The Power Plant’s Summer 2023 Season Showcases the Breadth and Strength of Contemporary Canadian Art
Solo exhibitions by Ron Terada and Jen Aitken are presented alongside in parallel group exhibition featuring Ella Gonzales, Micah Lexier, Matt Nish-Lapidus, Erdem Taşdelen, Sami Tsang, and Shaheer Zazai
Ron Terada, TL; DR 4, 2019–20. 52 acrylic-on-canvas paintings, 305 x 1,585 cm. Courtesy Catriona Jeffries, Vancouver. Photo: Rachel Topham Photography.
The Power Plant Contemporary Art Gallery, Toronto, is excited to announce its Summer 2023 exhibition season—a showcase of contemporary Canadian art. The programming includes two solo exhibitions by Canadian artists Ron Terada and Jen Aitken, alongside the second part of the group exhibition in parallel featuring six artists with strong connections to Toronto. The exhibitions run from June 23–September 4, 2023 with free admission to the gallery.
Visitors can anticipate a multidisciplinary experience, with provocative approaches to language, form, and materials, engaging in topics such as digital and analogue media, built environments, and language-based forms of resistance.
The exhibitions will be accompanied by a wide variety of public programs including tours, talks, and workshops. Late openings on Thursdays and Fridays until 8 PM throughout the summer months will allow visitors to make the most of the longer days by the waterfront.
Families can engage with the exhibitions through Power Kids, free creative workshops for children aged 7–12 on select Sundays, and the new Power Kids Creative Hub located on the second floor of the gallery during regular opening hours. All programming details to be announced on The Power Plant’s Event Calendar.
Erdem Taşdelen, A Moving Target, 2021–22. Computer-generated montage sequence with 100 silent UHD videos, approx. 1:40:00. Courtesy the artist.
“This summer, we are delighted to be exhibiting eight artists demonstrating the breadth and strength of the contemporary art landscape of Canada today. Encompassing both established artists and those earlier in their career, this season offers a variety of inspirations and opportunities to engage in conversations on the pressing issues of our time.” —Adelina Vlas, Head of Curatorial Affairs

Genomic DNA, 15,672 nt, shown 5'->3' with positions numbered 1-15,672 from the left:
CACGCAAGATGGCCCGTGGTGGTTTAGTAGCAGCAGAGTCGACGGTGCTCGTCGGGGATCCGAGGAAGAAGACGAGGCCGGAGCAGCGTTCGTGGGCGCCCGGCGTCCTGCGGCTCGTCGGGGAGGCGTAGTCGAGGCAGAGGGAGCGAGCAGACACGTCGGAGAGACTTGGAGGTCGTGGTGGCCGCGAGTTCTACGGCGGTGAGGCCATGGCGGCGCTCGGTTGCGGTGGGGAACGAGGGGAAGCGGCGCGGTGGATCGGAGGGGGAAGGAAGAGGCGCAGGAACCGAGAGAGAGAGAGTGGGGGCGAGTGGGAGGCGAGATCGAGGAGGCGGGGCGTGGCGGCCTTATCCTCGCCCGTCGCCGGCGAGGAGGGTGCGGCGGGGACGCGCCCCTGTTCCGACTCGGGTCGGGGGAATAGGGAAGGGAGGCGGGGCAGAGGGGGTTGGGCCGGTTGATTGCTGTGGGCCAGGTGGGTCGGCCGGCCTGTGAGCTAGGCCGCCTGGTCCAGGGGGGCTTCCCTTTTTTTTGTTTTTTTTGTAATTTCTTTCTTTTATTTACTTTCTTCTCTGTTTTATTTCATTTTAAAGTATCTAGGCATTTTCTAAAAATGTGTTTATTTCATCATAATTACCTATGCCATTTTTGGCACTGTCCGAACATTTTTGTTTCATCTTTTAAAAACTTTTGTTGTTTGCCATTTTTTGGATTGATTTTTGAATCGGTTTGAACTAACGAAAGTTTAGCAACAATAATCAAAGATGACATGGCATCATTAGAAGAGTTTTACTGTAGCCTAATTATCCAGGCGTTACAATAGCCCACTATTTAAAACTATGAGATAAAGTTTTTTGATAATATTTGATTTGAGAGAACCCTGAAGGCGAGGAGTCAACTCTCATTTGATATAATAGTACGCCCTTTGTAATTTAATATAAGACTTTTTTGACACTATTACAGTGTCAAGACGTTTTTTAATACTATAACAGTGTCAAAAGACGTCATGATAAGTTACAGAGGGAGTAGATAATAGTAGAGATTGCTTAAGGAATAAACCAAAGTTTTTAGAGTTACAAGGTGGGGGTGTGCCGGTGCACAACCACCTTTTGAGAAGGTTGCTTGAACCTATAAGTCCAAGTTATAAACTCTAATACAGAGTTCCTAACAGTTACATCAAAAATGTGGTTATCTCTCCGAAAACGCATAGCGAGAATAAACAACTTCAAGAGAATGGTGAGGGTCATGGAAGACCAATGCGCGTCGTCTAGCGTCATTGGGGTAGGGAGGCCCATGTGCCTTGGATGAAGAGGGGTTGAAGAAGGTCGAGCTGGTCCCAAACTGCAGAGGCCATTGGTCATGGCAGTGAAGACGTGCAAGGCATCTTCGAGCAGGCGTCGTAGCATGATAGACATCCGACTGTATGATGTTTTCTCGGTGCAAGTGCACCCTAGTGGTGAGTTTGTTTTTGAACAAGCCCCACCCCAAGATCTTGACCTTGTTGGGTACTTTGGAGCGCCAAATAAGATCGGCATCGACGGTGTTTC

WE DID THIS TO OURSELVES
Curator: Kitty Scott, guest curator
Vancouver-based artist Ron Terada will present his first major solo exhibition in Toronto since 2018, including his monumental painting series TL; DR, 2017–22, and a newly commissioned sign sculpture in The Power Plant’s Fleck Clerestory that also lends its title to the exhibition.
TL; DR is a series of paintings featuring headlines generated from The Verge, an online tech-news source, recasting the captions in the distinct font used by The New York Times. TL; DR is internet slang for “too long; didn’t read,” and Terada’s wry works speak to our shared sense of frustration when faced with the overwhelming experience of today’s often catastrophic news. The exhibition features the latest body of work in the TL; DR series: an epic cycle of 325 paintings that tells a story of 2020, the ﬁrst year of the COVID-19 pandemic.
Jen Aitken, Altered Cylinder A (Reaching), 2023. Epoxy resin and fibreglass cloth. Photo: Toni Hafkenscheid
The Same Thing Looks Different
Curator: Adelina Vlas, Head of Curatorial Affairs
Assistant Curator: Jacqueline Kok, Nancy McCain and Bill Morneau Curatorial Fellow, 2021–23
Jen Aitken is a Toronto-based artist whose first major institutional presentation features both new commissions and a selection of existing concrete sculptures. Primarily working in sculpture, Aitken’s practice considers how we relate to space, form, and material as we move through our urban environment. Common building materials—concrete, wood, and fibreglass—are formed into unexpected and ambiguous configurations that engage the viewer's body and interact with the gallery's architecture. Aitken will also debut her first video installation, animating the geometric language of her sculptures into an immersive prelude to the exhibition.
Ella Gonzales, Micah Lexier, Matt Nish-Lapidus, Erdem Taşdelen, Sami Tsang, and Shaheer Zazai
Curators: Jacqueline Kok, Nancy McCain and Bill Morneau Curatorial Fellow, 2021–23, and Joséphine Denis, TD Curator of Education and Outreach Fellow, 2021–23
in parallel is the second iteration of a two-part exhibition that platforms the work of twelve artists with strong connections to Toronto, evoking The Power Plant’s very first exhibition, Toronto: A Play of History (Jeu d’histoire), 1987. The summer exhibition showcases works by Ella Gonzales, Micah Lexier, Matt Nish-Lapidus, Erdem Taşdelen, Sami Tsang, and Shaheer Zazai, and will feature painting, textile, video, ceramics, sculpture, and an interactive scavenger hunt around The Power Plant’s building.
Works by Anique Jordan and Simon Fuh from the first part of the exhibition will remain on display throughout the summer season.